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WORLD OF VIRUSESGoing viralJudy Diamond: Project DirectorScience education is developing new and innovativemeans of communication that compete directly withglobal media to reach the ‘YouTube Generation’. Thetruly interdisciplinary team of the SEPA-funded World ofViruses project is discovering how best to spread the word“WE LIVE,” the project’s homepage announces,“in a world of viruses.” Indeed, viruses are theworld’s most abundant biological organisms.While they can be deadly, they provideimportant tools for developing treatments andbuilding nanotechnology. So the challenge forWorld of Viruses is to engage the public withthe ubiquitous yet mysterious virus, takingthem from confusion and misconception tocuriosity and inquiry.As Project Director Dr Judy Diamond explains,there was a strong rationale for focusing onthis subject: “The project focuses on virologybecause it is relevant to people’s health andwellbeing. Knowing something about virusescan help make people’s lives better. And thisis particularly true for teenagers”. The projectstarted in 2007, through a Science EducationPartnership Award (SEPA) from the NationalCenter for Research Resources at the U.S.National Institutes of Health, with the aim ofeducating people about virology through publicradio programmes, comics, interactive apps,and curriculum resources.Through this range of resources, Diamondbelieves a lifelong engagement can bestimulated: “A bit of fun and fascinationabout how viruses work can stimulate furtherlearning when a teenager sees a newspaperarticle, listens to the radio, or sees a brochurein a clinic,” she asserts. Bringing togetherthe Nebraska Center for Virology, theUniversity of Nebraska State Museum, andSoundprint Media, Inc. with artists, writers,and multimedia developers, the project hasexpanded into new dimensions.INFORMAL LEARNINGDiamond started her career in ethology,studying the behaviour of coyotes and morerecently, New Zealand parrots. After workingwith Frank Oppenheimer at the Exploratoriumscience museum in San Francisco, Diamondbecame enthralled with informal scienceeducation. Since then, she has directed nationaland award-winning projects on evolution,WWW.RESEARCHMEDIA.EU 25


WORLD OF VIRUSESscience media, and women in science. Diamondfeels strongly that people need to have anelement of choice in how they learn. Informallearning involves the construction of knowledgeand patterns of reasoning through everydayinteraction with ideas and experience. Diamondconsiders the self-motivation required byinformal learning to have major benefits:“In informal learning, it’s the learner whodetermines which experiences they are goingto undertake, how long they spend, and withwhom they interact socially,” she outlines. “Inthe formal classroom educational setting, aimsand outcomes are pre-decided, but informallearning, like World of Viruses, you do becauseyou want to.”While schools have an important role, takingthe initiative in learning can be very influentialin shaping one’s reasoning patterns andworldview. This can be gradual, but laying thegroundwork for young people’s future interestmust start somewhere, Diamond explains:“Knowledge scaffolds on experience. Informallearning is all about scaffolding little bits ofexperience on others”. The project tries to strikea relevant tone for adolescents to help directtheir energies into positive learning: “Kidsare going to learn from their peers and makechoices as to what they focus on,” continuesDiamond, “and our job is to inspire them tobecome interested in science”.READING, WRITING AND RADIOThe project partners with New York Timesscience writer, Carl Zimmer, who previouslyworked with Diamond on the National ScienceFoundation-funded ‘Explore Evolution’ exhibit.Zimmer has produced a book of short, accessibleessays called The Planet of Viruses, published byUniversity of Chicago Press and set to appearas a book and e-book in Spring 2011. For anestablished science communicator like Zimmer,theproject offers agreat opportunity to bringfresh insight to the public: “Viruses arelike every other part of nature: rich, fascinating,and counterintuitive. They also happen to bevery important both to human health and tothe function of the planet’s ecosystems. I justwanted to share these insights with my readers”.Another element of World of Viruses is theproject’s documentaries for public and satelliteradio. They are produced by Soundprint Media,a leading public radio broadcaster in the U.S.whose work reaches over 5 million listeners.These programmes explore ocean viruses,influenza, human papillomavirus, HIV and otherviruses. Moira Rankin, Head of Soundprint,explains how they selected these stories: “Bypicking commonly known viruses, we can usethem as a jumping off point for a discussionabout new research or innovations in science.We also like to throw in some surprises”. Thescope of these programmes shows just howsignificant viruses can be to our health, throughpersonal stories, but also to the economy andthe planet’s ecosystem. As with the rest of theresources produced by this project, offering asingle point of view was not an option.A New York Times science writer, Carl’sprevious subjects have included E. coli,evolution and the human brain. He believeshis book of essays, The Planet of Viruses,published in Spring 2011, should havebroad appeal: “I think it will be interesting bothto young people and adults, scientists and nonscientistsalike”. He will make viruses less alien throughfocusing on the process of their discovery, bringing a humanelement to something that can seem far from our existence. Zimmer believesclear language is key: “I avoid all jargon; I can typically find a plain Englishalternative that still captures the essence of the scientific insight,” he explains.“It’s a fast-moving field, so there is lots to talk about. I hope that people developa fascination with viruses, rather than just a fear.”Focus on: Benjamin Jee, Cognitive ScientistFocus on: Carl Zimmer, Science WriterHaving previously worked on projects to do with spatial learning andscience education, Jee became involved in the project through hispostdoctoral advisor. With his background in cognitive psychology,and especially conceptual learning, World of Viruses appealed to Jee:“I was immediately interested in people’s conceptions of viruses,how they affect us, how our bodies respond to them and so on”. InJee’s estimation, the potential for cognitive science to tailor learningis great: “If we understand how people form concepts, encodememory and reason, we can adapt education to theneeds of individual students”.Earlyin the work,Diamond andher team realisedthat technologyand the visualmedia are a hugedriving force foryoung people. To fully engage them in theproject, they would have to harness bothtraditional media in radio and print, but alsotake on the full armoury of web and graphics– including comic books and iPod and iPadapplications.COMICS ARE CATCHINGIt was the project’s initial engagementwith libraries which gave rise to the idea ofcomics. Diamond’s team realised librariescould be a gateway for audiences notinterested in science to become engagedwith virology and infectious disease throughthe use of ‘viral comics’: “There’s a hugeincrease in the use of libraries by teenagers,particularly those from diverse or lessprivileged backgrounds,” she explains,“because libraries offer access to technologythey may not have at home”.From the beginning, Diamond took the formvery seriously, enlisting the best collaborators:“My approach to finding comic book artists andwriters is the same as with science journalists andvirologists: I look for people who already have agreat deal of experience working in a particularmodality”. Tom Floyd has been creating comicsfor 30 years and Martin Powell has writtenscripts for hundreds of comics. The point is notto crudely attach science to comics, but toinhabit the form and make the stories – on thesame viruses as the radio programmes – standfor themselves. Diamond is passionate aboutthe potential of comics for telling these stories:“They have their own language and style. We’retrying to take advantage of what makes a comicinteresting: stories within stories – changes ofperspective in time and space. You can go fromouter space to a virus in two frames”.26 INTERNATIONAL INNOVATION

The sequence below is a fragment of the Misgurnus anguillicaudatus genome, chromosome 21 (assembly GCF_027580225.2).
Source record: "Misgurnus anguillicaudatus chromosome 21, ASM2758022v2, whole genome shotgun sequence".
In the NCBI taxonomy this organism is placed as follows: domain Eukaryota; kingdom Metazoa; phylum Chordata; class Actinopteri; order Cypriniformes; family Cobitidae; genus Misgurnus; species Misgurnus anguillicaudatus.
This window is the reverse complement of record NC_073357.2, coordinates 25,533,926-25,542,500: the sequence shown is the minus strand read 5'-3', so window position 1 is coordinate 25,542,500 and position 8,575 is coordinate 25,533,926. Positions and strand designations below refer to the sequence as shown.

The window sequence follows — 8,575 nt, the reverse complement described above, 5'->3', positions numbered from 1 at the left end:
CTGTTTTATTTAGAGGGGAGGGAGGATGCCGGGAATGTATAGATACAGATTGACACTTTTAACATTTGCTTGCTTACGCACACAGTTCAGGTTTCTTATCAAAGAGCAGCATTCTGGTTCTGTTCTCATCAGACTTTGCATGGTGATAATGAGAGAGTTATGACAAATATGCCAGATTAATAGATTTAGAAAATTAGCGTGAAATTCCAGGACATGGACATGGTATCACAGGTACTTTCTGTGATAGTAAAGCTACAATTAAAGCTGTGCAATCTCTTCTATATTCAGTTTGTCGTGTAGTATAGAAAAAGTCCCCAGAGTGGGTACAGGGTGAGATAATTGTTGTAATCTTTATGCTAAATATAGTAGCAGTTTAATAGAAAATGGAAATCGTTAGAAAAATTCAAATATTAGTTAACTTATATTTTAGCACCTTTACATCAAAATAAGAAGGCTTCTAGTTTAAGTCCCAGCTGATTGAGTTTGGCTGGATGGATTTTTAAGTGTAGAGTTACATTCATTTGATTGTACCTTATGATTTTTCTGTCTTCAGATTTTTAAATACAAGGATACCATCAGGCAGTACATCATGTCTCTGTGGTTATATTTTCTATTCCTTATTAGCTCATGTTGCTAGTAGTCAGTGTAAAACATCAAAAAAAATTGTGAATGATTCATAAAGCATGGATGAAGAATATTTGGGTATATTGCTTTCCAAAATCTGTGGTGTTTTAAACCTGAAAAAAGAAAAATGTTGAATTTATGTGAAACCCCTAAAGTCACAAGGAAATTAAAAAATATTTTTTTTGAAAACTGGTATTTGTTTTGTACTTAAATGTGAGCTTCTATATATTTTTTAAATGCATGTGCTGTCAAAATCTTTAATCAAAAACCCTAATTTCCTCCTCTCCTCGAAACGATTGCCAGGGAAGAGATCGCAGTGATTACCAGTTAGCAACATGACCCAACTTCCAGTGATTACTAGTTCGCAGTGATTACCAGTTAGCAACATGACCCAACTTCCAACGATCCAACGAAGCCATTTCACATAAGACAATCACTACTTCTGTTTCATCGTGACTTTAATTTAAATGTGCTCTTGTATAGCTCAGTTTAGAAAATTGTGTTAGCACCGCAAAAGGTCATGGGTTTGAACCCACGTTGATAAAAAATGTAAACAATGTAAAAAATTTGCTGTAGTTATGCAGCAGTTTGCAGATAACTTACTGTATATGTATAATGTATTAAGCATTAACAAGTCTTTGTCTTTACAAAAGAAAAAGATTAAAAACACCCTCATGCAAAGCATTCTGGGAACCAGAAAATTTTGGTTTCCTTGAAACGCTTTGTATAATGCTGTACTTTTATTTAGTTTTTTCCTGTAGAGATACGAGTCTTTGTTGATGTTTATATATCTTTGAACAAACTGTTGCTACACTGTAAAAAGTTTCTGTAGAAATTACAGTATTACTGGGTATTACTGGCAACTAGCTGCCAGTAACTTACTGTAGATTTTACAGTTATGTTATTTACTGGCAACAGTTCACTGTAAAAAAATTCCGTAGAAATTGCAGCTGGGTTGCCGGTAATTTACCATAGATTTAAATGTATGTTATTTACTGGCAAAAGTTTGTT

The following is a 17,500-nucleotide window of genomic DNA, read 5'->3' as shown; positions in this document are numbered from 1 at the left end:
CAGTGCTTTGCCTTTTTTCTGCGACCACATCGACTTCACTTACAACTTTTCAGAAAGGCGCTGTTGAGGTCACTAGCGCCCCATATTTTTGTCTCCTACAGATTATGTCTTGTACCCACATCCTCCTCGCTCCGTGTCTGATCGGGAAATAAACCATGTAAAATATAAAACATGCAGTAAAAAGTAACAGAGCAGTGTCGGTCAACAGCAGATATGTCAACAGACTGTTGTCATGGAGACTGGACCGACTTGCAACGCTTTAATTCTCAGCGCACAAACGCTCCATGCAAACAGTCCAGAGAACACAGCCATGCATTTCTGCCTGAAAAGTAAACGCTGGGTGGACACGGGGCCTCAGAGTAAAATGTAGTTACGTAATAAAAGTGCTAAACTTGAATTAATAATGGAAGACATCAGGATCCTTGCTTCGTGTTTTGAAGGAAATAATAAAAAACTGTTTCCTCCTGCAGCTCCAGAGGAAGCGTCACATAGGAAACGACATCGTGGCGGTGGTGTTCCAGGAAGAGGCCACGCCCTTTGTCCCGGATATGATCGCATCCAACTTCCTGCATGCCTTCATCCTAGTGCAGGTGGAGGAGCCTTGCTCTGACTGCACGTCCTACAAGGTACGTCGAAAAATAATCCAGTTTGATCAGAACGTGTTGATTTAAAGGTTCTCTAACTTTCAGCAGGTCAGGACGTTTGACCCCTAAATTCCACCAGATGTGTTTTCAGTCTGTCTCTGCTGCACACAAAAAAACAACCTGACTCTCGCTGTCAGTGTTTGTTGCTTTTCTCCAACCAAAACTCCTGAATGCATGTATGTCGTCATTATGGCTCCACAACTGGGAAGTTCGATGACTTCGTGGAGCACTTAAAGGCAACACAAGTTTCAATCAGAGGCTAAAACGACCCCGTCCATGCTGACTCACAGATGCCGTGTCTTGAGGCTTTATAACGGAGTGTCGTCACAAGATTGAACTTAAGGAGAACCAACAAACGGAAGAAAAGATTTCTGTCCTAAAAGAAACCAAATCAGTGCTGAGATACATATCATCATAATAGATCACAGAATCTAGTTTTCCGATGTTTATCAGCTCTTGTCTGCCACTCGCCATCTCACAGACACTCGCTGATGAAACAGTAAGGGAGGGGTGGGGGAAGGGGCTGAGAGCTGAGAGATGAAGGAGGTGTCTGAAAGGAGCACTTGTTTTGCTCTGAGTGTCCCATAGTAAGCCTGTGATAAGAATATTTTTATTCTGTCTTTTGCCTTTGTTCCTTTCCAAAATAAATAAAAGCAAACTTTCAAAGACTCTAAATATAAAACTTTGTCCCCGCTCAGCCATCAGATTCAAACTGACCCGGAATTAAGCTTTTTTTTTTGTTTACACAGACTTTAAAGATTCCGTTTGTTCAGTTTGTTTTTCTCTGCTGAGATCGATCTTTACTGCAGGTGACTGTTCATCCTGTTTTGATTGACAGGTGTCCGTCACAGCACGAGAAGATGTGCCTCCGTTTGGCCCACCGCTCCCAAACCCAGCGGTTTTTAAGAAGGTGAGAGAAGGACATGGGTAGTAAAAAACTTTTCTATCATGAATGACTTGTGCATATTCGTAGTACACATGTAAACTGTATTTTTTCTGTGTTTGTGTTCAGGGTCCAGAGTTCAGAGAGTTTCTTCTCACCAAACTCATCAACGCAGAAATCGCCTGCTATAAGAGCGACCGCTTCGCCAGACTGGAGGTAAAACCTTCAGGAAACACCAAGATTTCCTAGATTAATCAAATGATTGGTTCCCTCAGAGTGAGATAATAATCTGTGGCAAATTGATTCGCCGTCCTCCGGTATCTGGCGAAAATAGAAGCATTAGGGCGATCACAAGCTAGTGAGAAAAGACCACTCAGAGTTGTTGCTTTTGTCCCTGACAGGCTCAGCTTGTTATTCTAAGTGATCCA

INTELLIGENCEWORLD OF VIRUSESOBJECTIVESThis initiative introduces people to virologythrough radio programmes, graphic stories,iPad apps, Web activities, and a book thatexplores some of the biggest questions aboutviruses.KEY COLLABORATORSJudy Diamond, Professor, University ofNebraska State MuseumCharles Wood, Director, Nebraska Centerfor VirologyMoira Rankin, President, Soundprint MediaCenter, IncCarl Zimmer, Science writer and author ofWoV book of essays, A Planet of VirusesDavid Uttal, Cognitive science professor,Northwestern UniversityBenjamin Jee, Cognitive scientist, College ofHoly CrossTom Floyd, Comic illustrator, NebraskaEducational TelecommunicationsIan Cottingham, Computer scientist, RedBrain, Inc.Anisa Angeletti, Virologist, Nebraska Centerfor VirologyPeter Angeletti, Virology professor,Nebraska Center for VirologyAmy Spiegel, Evaluator, University ofNebraska Center for Educational InnovationAnn Downer-Hazell, Science writerAdam Wagler, Multimedia designer,University of Nebraska School of Journalismand Mass CommunicationsFUNDINGWorld of Viruses is made possible by ScienceEducation Partnership Award (SEPA) fundingfrom the National Center for ResearchResources of the National Institutes of Health– Grant No R25 RR024267 (2007-2012).CONTACTJudy Diamond, PhDProject DirectorT +1 402-472-4433F +1 402-472-8899E jdiamond1@unl.eduwww.worldofviruses.unl.eduJUDY DIAMOND, PhD, is Professor andCurator of Informal Science Education atthe University of Nebraska State Museum.She is principal investigator of the NationalInstitutes of Health-funded World of Virusesproject developing radio documentaries,comics and iPad apps about viruses andinfectious disease.Focus on: Moira Rankin,Soundprint MediaPresidentSoundprint Media Center, Inc (SMCI) is a nationalnon-profit production, training and educational centrethat produces the longest running documentary series on U.S. public radio.Executive Producer, Moira Rankin, explains the challenge of bringing virusesalive in the medium: “It is always interesting to talk about the invisible onthe radio. We try and make connections with strong storylines, that sparkthe imagination – and let scientists tell the story, revealing passion, humourand curiosity”.Working closely with Dr Wood and Dr Diamond and the project’s scientificadvisors, Rankin’s team look to Carl Zimmer’s writing for ways to articulatecomplex science and expand listeners’ ideas: “Most people don’t realiseoceans are filled with viruses. Discussing them helps listeners understandviruses are not evil (ocean viruses are pretty harmless) or good, they just areagents with intriguing functions”. Only after extensive reading and dialoguedoes the final draft materialise, Rankin explains: “A clear story emergesonce we dig deeper into the research and the way the virus operates ineveryday life”.observes: “We see ourselves very much as anexperimental project – we don’t have all theanswers, but we do have the resources to trythings out, bringing cognitive scientists with us.We talk a lot to librarians and kids, see what’sworking and what’s not, and change what wedo: we’re a community of educators trying tolearn how to do things better”. This communityis reaching out to young people across thecountry and beyond – through the Center forVirology’s strong links with Zambia – to createa sophisticated dialogue about virology.SOPHISTICATED WORLDWIDE TEENAGERSWith physical books waning, World of Virusesis looking to the future of informal learning,through readable comics, but also interactiveapps. Diamond has no doubt that interactivitycould be an important tool, but it also raisesquestions: “We still don’t know what enhancesor what detracts from the experience – whatworks? What is the ‘spark of interest’ thatcontributes to the way people p think, andhow much difference does it make? Thereare cognitive issues at the basis of informallearning”. To explore these questions, theproject works with two cognitive scientists,Benjamin Jee and David Uttal. They areinvestigating how people’s mental models ofviruses change through experience with theproject materials.Center for Virology Director, Dr CharlesWood, believes the combination of elementsincluded in the World of Viruses project is apotent one: “It’s a good partnership to reachthe public through broadcasting, museumsand education. We’ll focus more on thehardcore research – I think these two armswork very well together”. This exposure to realresearchers and research environments couldindeed be the spark young people need topursue an interest or career in virology.Diamond believes the challenge for this andother science outreach projects will be thehigh standard young people now expect:“Teenagers – whether in Africa, the UK or theU. S. – are incredibly sophisticated today:their expectations are based on global mediaresources. When we move into education,that’s what we’re competing with – television,YouTube – and if our stuff doesn’t make thecut, nobody will pay attention to it”.28 INTERNATIONAL INNOVATION